The importance of washing your hands with soap


January 3, 2011

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    Sara Velasquez/Mercy Corps  </span>
    Tsunami-affected and displaced parents and children in the village of Bake, Indonesia listen to a Mercy Corps presentation on hygiene. Photo: Sara Velasquez/Mercy Corps

The emergency response team here in the tsunami-stricken Mentawai Islands has been preparing for a hygiene promotion campaign for survivors, and today was their first day in action!

We left our office this morning at 8 A.M. There was Hetty, Anto, Afkar, Andri, Roni, Warta, Laptor, Farid and myself.

We got on a boat, and went across the water to the next island. It only took about five minutes to get there. We loaded up a borrowed truck with 36 hygiene kits, and we had our own truck waiting to transport the Mercy Corps team. We all jumped in and off we went.

I wasn’t sure how long the drive was going to be but, man, it was rough! There is only one road that stretches along South Pagai from KM 0 to KM 44, and most of the road is just dirt with huge holes. And, because it rains so often here, they are usually quite muddy and there have been a lot of problems of trucks getting stuck along the way.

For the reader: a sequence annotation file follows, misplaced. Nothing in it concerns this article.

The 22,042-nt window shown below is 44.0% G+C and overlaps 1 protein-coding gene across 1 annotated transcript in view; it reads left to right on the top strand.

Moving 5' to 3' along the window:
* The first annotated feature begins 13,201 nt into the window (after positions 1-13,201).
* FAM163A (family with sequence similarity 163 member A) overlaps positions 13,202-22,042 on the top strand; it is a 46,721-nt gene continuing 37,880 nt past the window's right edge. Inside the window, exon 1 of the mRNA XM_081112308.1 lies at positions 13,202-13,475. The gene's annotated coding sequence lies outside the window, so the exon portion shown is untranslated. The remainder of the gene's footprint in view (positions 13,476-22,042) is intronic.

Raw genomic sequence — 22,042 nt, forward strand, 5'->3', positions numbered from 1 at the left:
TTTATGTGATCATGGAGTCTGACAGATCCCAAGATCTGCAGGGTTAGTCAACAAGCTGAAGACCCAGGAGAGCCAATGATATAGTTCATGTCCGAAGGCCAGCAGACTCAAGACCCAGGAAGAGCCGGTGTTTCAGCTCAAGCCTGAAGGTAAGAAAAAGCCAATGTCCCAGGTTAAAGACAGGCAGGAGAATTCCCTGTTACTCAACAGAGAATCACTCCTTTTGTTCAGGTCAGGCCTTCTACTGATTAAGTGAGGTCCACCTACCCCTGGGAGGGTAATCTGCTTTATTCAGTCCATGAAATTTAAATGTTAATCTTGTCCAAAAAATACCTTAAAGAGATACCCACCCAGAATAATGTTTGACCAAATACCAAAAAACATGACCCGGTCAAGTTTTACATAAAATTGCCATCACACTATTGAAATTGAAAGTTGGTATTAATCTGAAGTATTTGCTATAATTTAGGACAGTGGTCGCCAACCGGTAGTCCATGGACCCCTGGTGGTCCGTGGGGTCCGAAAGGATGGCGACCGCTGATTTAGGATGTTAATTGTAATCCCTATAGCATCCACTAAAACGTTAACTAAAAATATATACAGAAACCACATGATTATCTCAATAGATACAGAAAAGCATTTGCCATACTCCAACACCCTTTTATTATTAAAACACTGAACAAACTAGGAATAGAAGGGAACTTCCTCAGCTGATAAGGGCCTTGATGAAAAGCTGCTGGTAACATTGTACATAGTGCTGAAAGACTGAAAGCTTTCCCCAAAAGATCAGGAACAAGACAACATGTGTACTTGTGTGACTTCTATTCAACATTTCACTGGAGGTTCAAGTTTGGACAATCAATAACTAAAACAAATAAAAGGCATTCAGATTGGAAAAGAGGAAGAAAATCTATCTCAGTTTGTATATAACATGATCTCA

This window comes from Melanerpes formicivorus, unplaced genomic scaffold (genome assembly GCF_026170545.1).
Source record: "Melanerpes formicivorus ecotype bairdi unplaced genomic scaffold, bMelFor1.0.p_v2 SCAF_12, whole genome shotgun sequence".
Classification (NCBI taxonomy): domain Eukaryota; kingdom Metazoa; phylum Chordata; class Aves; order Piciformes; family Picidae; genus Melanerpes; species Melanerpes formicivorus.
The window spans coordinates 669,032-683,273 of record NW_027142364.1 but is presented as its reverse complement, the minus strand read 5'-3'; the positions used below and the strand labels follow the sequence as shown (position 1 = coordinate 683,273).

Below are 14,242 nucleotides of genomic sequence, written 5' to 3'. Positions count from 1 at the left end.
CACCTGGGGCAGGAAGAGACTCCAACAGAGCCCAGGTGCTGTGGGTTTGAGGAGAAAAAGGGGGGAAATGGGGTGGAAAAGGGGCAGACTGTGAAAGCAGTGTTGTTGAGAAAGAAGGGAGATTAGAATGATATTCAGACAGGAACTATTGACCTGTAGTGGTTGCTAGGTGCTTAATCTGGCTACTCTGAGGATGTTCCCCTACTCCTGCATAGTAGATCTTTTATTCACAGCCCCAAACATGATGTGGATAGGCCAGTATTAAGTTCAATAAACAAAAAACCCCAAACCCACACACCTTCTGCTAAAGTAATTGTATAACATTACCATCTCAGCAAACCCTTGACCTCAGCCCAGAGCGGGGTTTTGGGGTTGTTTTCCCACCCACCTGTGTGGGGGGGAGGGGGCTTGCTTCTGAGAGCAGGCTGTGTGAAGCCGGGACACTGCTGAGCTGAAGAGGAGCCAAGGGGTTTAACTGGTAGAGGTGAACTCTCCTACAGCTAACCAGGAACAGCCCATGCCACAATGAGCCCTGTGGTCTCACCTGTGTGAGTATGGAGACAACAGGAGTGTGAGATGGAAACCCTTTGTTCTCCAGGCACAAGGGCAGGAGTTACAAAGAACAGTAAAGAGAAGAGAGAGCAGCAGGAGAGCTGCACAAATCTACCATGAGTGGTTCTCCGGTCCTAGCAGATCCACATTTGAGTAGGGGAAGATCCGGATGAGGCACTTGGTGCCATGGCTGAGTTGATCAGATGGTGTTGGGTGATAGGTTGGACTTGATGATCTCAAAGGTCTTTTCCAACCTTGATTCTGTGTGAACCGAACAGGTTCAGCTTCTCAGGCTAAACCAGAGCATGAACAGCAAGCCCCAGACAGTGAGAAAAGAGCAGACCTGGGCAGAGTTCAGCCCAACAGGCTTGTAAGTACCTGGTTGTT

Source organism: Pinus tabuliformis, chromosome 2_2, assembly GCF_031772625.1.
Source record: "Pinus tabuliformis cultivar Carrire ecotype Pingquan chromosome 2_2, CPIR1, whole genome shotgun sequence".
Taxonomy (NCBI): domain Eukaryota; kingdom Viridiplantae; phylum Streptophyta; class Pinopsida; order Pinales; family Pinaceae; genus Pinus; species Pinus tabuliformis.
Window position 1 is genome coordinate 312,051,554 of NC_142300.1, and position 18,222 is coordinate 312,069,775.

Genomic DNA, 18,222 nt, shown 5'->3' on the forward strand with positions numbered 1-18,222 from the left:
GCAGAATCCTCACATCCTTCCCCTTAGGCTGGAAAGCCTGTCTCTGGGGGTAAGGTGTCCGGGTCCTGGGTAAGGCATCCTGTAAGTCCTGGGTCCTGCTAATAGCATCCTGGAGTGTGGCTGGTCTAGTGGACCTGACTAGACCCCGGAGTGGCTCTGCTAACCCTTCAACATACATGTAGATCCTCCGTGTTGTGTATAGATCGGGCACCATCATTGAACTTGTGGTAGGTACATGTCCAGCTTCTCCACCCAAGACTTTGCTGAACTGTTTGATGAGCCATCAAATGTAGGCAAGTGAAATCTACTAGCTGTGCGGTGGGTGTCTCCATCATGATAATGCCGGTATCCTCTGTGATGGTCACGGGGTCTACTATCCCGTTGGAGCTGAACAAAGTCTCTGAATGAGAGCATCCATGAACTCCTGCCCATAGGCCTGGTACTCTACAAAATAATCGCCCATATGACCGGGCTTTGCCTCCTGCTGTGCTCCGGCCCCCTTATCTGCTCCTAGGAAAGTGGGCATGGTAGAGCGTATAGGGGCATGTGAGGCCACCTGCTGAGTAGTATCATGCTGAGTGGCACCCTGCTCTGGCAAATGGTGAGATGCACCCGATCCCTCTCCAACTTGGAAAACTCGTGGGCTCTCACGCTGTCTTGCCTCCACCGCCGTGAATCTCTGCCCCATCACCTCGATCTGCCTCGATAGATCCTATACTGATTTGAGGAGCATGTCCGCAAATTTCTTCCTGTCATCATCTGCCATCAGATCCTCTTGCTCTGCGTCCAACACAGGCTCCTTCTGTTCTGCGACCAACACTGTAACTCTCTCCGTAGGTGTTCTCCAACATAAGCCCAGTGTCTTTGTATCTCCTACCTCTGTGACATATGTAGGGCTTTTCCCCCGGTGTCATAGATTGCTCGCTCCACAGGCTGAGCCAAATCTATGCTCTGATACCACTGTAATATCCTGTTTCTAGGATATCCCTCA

After two and a half hours of driving — an average speed of less than six miles an hour — we made it to Bake (pronounced Bah – kay), at KM 42.

Driving in, we saw heaps of ShelterBox tents along the roadside, housing all the families. There were no permanent structures, only makeshift frames with tarps over them, or tents for temporary housing.

As soon as we jumped off the truck, we met the residents of Bake. The kids were cute and inquisitive, the parents sweet and kind.

We went around introducing ourselves and speaking Bahasa Mentawai — the local language — when possible. The people of Bake smiled and shouted out when we spoke in their language. I think they liked the effort. After introductions, the Mercy Corps team asked everyone to gather under one of the tarpaulins and began going through the day's hygiene presentation.

This was my first time seeing a hygiene promotion exercise, as well as this team’s first time to put their learning into action. They were really excellent and I was impressed.

Afterward, everyone in attendance were split up into four groups, in which they talked about what they knew about hygiene. We got a demonstration of the proper way to wash your hands — with soap and water — and we talked about how one contamination can lead to another. We emphasized how it can eventually reach you or your children, and make you sick.

Afterwards we distributed hygiene kits, which contain items like soap and detergent, and then piled back in the truck to head down the long, muddy road back home.